The pandemic struck at a time when supply chain risk management was in many ways in a worse state than it has ever been. Globalisation has created long-distance multi-tiered supply environments that are potentially very complicated and only partly visible. The pandemic has provided valuable learning and increased motivation to ensure that the supply chain is better prepared for the future. The key for surviving any future disruptions is to focus on supply chain risk and resilience management. Businesses should be planning and preparing in case of a future pandemic or other unexpected disruption, perhaps from Brexit or cyber-attacks.
These recent disruptions from the pandemic have been felt across the world and are far from over. This calls for companies to urgently rethink the way in which they navigate their supply chain management. Because of the ever-changing nature of supply chains, there will always be disruptions that will throw off the capabilities of supply chains. In a Survey by Gartner, only 21% of participants stated that they believe their network is resilient enough to mitigate the risks that lead to disruptions.
Although this does not seem like a high percentage, over 50% of the participants stated that they believe their network will become highly resilient within the next few years. This is a good sign but also poses the question: How can you make your supply chain resilient enough to cope with unexpected disruptions?
Supply Chain Risk Management.
The best way to mitigate risk is by having a highly visible and resilient supply chain. It is important to truly understand the demand patterns of not only your customers but their customers too. One valuable lesson learnt from Covid 19 has been that planning and processes need to be in place to enable fast response for when massive surges in demand occur or at the other end of the scale when there is no demand! Also concentrating purely on cost is not efficient unless the rest of the supply chain is resilient.
Restructuring and rebalancing your supply chain to achieve resilience will not be easy but will be worth it. Businesses need to start being proactive rather than reactive.
Internal and External Supply Chain Risks
Supply chain risk and vulnerability can be divided into external and internal ‘drivers’.
The external drivers are demand side, environmental and supply side risks and the internal drivers include processes, control and contingency planning.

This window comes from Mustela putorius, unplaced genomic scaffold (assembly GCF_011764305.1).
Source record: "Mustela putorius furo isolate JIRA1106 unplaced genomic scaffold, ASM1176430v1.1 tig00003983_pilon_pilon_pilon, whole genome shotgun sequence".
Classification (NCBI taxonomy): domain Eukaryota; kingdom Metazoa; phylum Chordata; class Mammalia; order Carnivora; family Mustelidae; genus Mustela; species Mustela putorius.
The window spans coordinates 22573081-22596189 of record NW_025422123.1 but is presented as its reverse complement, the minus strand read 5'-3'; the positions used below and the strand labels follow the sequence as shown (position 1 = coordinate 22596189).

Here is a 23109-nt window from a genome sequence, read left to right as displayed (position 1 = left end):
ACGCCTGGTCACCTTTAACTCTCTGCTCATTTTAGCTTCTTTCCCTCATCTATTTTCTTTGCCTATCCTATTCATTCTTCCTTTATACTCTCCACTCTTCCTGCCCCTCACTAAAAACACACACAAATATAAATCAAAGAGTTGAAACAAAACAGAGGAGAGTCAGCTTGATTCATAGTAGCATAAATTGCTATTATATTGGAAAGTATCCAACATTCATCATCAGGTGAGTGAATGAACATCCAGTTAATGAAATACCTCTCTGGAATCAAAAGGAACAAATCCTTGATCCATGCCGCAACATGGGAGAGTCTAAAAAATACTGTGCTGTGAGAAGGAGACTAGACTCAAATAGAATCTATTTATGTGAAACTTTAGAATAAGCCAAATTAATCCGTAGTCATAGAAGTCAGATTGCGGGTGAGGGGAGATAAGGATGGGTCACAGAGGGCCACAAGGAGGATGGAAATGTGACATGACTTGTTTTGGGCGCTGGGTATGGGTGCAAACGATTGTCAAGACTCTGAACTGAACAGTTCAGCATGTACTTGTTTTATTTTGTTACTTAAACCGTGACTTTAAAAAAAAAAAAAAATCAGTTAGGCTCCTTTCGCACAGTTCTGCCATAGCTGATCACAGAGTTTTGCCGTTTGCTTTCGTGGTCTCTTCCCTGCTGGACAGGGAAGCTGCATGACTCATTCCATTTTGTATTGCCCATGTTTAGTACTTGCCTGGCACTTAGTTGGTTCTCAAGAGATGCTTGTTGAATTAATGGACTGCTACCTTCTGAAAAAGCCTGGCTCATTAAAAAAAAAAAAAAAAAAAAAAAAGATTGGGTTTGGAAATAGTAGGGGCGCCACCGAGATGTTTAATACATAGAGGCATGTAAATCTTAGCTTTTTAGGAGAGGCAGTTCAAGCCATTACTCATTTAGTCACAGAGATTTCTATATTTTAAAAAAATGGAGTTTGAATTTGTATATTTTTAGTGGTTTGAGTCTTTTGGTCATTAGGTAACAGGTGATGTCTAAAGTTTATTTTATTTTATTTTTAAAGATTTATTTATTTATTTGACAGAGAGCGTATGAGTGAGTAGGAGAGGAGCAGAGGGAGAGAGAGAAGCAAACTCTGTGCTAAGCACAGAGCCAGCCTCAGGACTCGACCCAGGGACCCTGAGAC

These come from outside your organization. These risks can be harder to predict and prevent. It also requires more resources to effectively overcome the complexity of these disruptions. See examples below:
- Supply risks when materials that you need are not delivered within the required timeframe causing your business processes to be disrupted or delayed.
- Demand risks when a product or customer demand is miscalculated or due to a lack of visibility regarding the purchasing trends and unpredictable demand.
- Business risks when there are unexpected changes with other companies that you depend on for example when a supplier goes out of business.
- Environmental risks include governmental, environmental or socio-economic changes that affect the workflow of supply chains e.g. Covid-19, natural disasters, legislation etc.
These are the risks in your company that are within your control, can be identified and managed if not hopefully avoided.
- Process and Planning – control risks caused by inaccurate forecasting and production and management that has not been planned well.
- People – the companies that will be successful during the pandemic will be the ones that recognise the abilities of their employees and how the employees can be responsive to change
- Manufacturing risks because of the disruption of vital steps in workflow throwing operations off schedule.
- Mitigation and contingency risks when your business does not have a solid contingency plan in place
How to mitigate supply chain risks proactively
- Review your procurement strategies, Consider dual sourcing, multi sourcing, home sourcing and vertical integration opportunities. Closely assess your critical suppliers, what are their strengths and vulnerabilities? What strategies and policies do they have in place to navigate potential disruptions?
- Incorporate a Risk Management policy and process as a component of your Quality Management approach. This should include a clearly understood Risk Assessment process on all critical elements of your supply chain, and a Risk Control phase to enable intelligent decisions to be made on how to respond.
- Evaluate the performance of your third party logistics service providers. Consider the levels of service experienced, the visibility of your inventory and shipments, the quality of their communication, the reliability of their data and the relationship you experience.
- Ensure your business is flexible and can respond quickly to unexpected events and disruptions, don’t hesitate to put your plan B into action. Once a disruption is detected, team members should act quickly to follow recovery protocols.
- Keep people safe – harm, illness or injury to employees can cause panic and disruption within your supply chain. Ensure your employees follow safety regulations and react quickly during emergency situations and disruptions.
In the current times it is essential to rethink risk and model it using ‘what if scenarios’ and supply chain mapping. We must try to create highly agile, adaptable and flexible end-to-end supply chain operations. We cannot become immune to risk but we can adapt to it and become resilient so that the impact on the operations is minimised.